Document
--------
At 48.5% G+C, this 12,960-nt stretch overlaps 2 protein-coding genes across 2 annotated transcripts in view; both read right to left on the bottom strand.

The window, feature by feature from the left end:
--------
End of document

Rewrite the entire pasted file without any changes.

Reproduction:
At 48.5% G+C, this 12,960-nt stretch overlaps 2 protein-coding genes across 2 annotated transcripts in view; both read right to left on the bottom strand.

The window, feature by feature from the left end: